We may earn revenue from the products available on this page and participate in affiliate programs. Learn more ›
I’m sending my iPhone back to Apple for repair this weekend for the second time, after only a month and a half or so of total ownership. My first piece suffered the dead-zone problem along the bottom edge of the touchscreen, and now last night, my brand-new replacement phone’s earpiece speaker conked out for no apparent reason after only a few weeks of use. This in itself is notable—that the iPhone seems to be suffering from some isolated but pretty serious manufacturing defects in its infancy. I could rant and rave about this fairly cut-and-dry issue along with everyone else, but instead this surprising second failure (and the second switch back to my previous phone while I wait for a new iPhone from Apple Care, God bless ’em) got me thinking more broadly about why, when asked how I like the iPhone, I invariably reply “Eh, it’s OK.”
Ultimately, the iPhone is still, well, a mobile phone: A nearly classless device that has integrated itself deeper into the daily lives of modern humans around the world than arguably any other piece of technology to date. Something that gets left in taxicabs, gets a drink spilled on it, gets dropped in the dirt, gets carried around in pockets and purses along with keys, coins and who knows what else every waking hour. To have a device this personal, this integral to day-to-day life, be the product of such a cultural moment, to be featured on local news broadcasts, to cost $600 and thus have to be guarded with your life, just doesn’t feel right. A mobile phone in today’s world is, above all, utilitarian, which sadly does not necessarily mean beautifully designed or even fun to use (especially in the U.S.). It should just get the job done.
Which brings up another point: The various incredibly simple jobs that other phones do well that the iPhone either can’t do or does poorly is frankly shameful. Some who bought in to the advance hype might have expected the iPhone to do your laundry (and might be disappointed now to find that it doesn’t). But this isn’t the kind of thing I’m talking about. I’m talking about sending files to a computer or another phone via Bluetooth; easily texting a picture to a friend or uploading one to Flickr; being able to add your own MP3 ringtones easily (wirelessly, even); or even being able to send a text message to more than one person, for heaven’s sake.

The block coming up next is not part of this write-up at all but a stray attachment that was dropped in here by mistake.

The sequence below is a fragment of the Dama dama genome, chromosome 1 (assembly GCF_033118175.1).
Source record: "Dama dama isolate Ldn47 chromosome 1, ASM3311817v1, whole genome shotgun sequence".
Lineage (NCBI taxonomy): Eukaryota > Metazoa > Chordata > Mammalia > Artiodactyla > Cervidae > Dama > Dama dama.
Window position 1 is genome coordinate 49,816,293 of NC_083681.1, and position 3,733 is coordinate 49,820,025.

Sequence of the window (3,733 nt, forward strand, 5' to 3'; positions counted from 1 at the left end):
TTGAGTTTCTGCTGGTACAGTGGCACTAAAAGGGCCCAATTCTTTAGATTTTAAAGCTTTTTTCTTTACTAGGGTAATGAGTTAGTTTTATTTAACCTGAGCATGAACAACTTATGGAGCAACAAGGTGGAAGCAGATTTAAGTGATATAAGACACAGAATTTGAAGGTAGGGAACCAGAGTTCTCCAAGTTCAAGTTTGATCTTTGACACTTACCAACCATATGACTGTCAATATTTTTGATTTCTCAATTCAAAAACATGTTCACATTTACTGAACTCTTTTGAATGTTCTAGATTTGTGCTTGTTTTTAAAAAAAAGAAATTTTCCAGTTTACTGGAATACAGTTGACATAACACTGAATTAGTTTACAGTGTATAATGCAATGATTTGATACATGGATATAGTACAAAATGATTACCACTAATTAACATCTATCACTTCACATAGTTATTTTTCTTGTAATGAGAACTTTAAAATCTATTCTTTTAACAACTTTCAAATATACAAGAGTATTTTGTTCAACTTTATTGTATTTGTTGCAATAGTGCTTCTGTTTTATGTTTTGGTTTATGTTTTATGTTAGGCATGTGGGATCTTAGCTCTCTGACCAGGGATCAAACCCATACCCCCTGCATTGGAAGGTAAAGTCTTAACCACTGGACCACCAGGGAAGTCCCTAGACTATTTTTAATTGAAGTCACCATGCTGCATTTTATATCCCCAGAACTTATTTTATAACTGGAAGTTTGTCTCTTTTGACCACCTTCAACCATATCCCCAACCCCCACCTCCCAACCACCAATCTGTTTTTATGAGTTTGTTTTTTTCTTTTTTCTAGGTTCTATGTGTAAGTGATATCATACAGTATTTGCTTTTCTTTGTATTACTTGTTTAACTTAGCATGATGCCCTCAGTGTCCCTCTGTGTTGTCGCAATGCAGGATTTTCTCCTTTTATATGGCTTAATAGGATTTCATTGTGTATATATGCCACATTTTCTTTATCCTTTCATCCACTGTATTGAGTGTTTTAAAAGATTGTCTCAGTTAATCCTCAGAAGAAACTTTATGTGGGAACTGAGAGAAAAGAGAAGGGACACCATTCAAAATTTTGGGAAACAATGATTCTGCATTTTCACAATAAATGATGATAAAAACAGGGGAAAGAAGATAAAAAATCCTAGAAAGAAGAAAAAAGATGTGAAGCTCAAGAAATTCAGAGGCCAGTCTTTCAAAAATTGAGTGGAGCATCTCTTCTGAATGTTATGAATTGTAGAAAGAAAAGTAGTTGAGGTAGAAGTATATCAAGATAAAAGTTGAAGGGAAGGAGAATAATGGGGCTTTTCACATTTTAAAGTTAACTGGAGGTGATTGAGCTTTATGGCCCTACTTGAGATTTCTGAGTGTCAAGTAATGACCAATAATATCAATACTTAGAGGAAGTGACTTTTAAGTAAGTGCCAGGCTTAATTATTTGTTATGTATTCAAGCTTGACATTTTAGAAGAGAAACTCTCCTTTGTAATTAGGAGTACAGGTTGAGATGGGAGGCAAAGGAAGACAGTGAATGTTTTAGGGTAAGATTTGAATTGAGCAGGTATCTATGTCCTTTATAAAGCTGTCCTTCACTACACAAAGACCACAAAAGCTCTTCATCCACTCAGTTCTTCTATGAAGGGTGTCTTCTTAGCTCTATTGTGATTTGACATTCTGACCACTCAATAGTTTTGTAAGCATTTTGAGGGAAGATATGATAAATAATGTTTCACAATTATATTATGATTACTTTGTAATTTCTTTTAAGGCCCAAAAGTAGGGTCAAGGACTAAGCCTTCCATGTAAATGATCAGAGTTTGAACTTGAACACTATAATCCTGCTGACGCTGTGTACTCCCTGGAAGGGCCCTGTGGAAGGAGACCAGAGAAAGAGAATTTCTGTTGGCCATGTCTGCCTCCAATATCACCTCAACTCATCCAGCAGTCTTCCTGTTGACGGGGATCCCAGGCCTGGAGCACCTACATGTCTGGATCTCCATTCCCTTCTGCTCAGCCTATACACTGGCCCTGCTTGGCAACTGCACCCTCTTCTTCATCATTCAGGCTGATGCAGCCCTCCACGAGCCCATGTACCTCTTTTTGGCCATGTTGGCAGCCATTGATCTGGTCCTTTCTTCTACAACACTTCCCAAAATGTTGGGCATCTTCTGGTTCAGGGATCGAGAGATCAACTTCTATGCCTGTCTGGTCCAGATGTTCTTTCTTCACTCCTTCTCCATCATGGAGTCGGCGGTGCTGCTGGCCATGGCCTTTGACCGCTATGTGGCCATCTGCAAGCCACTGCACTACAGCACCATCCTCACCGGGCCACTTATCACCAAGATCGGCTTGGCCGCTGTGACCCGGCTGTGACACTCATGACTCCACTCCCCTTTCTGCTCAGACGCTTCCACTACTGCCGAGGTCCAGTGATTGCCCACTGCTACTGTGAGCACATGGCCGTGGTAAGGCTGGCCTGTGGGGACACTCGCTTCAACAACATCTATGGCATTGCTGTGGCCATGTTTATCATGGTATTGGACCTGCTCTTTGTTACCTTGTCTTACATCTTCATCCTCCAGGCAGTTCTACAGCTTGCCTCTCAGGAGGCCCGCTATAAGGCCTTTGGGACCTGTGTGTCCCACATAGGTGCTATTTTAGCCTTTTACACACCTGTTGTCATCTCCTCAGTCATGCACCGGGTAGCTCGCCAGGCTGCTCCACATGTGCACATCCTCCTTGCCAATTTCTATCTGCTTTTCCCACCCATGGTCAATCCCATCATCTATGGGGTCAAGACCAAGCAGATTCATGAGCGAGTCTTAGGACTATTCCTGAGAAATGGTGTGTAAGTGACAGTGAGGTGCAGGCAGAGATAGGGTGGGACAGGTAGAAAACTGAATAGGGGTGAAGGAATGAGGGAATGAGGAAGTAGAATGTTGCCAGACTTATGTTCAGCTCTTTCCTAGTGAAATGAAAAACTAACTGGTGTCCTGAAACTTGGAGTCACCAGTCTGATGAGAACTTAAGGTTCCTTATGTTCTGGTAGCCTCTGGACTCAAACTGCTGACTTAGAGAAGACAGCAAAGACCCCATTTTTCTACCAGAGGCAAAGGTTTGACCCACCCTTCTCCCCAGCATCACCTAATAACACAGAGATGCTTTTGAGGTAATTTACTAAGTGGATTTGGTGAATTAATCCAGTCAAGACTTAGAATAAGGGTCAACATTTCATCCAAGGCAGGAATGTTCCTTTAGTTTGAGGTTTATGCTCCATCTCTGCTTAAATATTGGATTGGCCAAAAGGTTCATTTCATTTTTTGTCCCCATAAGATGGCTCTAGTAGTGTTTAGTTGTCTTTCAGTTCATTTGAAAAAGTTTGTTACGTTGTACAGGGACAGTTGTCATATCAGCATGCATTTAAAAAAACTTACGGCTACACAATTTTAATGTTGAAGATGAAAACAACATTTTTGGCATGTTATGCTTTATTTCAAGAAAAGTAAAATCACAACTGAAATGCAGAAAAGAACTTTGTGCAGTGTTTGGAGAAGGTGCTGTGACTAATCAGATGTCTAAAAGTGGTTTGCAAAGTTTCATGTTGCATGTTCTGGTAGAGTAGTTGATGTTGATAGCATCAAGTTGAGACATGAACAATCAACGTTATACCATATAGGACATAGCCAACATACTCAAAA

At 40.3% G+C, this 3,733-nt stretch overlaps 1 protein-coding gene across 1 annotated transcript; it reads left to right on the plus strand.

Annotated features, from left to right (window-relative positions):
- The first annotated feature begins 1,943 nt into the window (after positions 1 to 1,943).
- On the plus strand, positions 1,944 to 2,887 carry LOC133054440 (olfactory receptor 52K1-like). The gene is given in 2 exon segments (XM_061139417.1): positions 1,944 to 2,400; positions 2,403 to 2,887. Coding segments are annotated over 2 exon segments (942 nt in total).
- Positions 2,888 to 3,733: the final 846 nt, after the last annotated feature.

At first I didn’t think these well-reported limitations were deal breakers, because honestly, I don’t necessarily live or die by whether I can send photos I’ve just taken to my computer wirelessly or if I have to use a cable. But I can recall several instances, at both work and play, when this feature on my old phone was either very handy or actually saved my butt (when I didn’t have a data cable on me). And I damn well like having Van Halen’s “Jump” as my ringtone (something that’s possible on the iPhone only through a complex backdoor hack). That my $600 Jesus Phone can surf the Web and make calls so elegantly but can’t do some very useful, very basic things out of the box sets off something that I can only describe as consumer-electronic cognitive dissonance. You can’t begin to understand this dissonance by reading a spec sheet—it can only come after using this thing for an extended period of time. After which, of course, it’s likely too late to return it.
It all comes back, I think, to Apple’s tendency to idiot-proof its hardware, especially its consumer electronics. The fact that most mobile phones, in their complexity, can do much more than the typical user realizes is one of the main problems Apple’s design team attempted to solve with the iPhone—and for the most part, they succeeded. They refined the user interface of these basic tasks to the point that it’s a piece of cake—nay, a Joy with a capital ‘J’—for almost anyone to pick up the iPhone and start using it for a few minutes. The sacrifice, however, is that in this quest for clarity via simplicity, what is eliminated are the small but important touches that might confuse Joe Blow but that users patient enough to learn will appreciate immensely. These are what the iPhone lacks.
Aside from all that, though, it’s the access to an unlimited mobile data plan—something that remains prohibitively expensive in this country for the majority of mobile users and that I personally have never used before the iPhone—that has been truly game-changing for me. I think it’s telling, though, that I enjoy unlimited data just as much, or more, when the iPhone is in the shop and I bust out my older, cheaper (and unlocked!) smartphone (Yes, AT&T’s unlimited iPhone data plan—a bargain at $60 per month including voice—works with other phones).
Considering all these frustrating weaknesses along with an incredibly high cost of ownership of some fairly buggy hardware, and I’m starting to wonder what kind of revolt lies in store for us when first-gen iPhone users’ warranties start to expire come July ’08. Let alone next week, when you instantly burn up $600 by accidentally leaving it at the bar. So I definitely join the others who have said to wait for the next version, but in addition, I have to question whether any iteration of a super-high-end yet ultimately restrictive device such as the iPhone can tackle the huge job of being the go-to consumer electronic device for the masses, as Apple so clearly hopes. —John Mahoney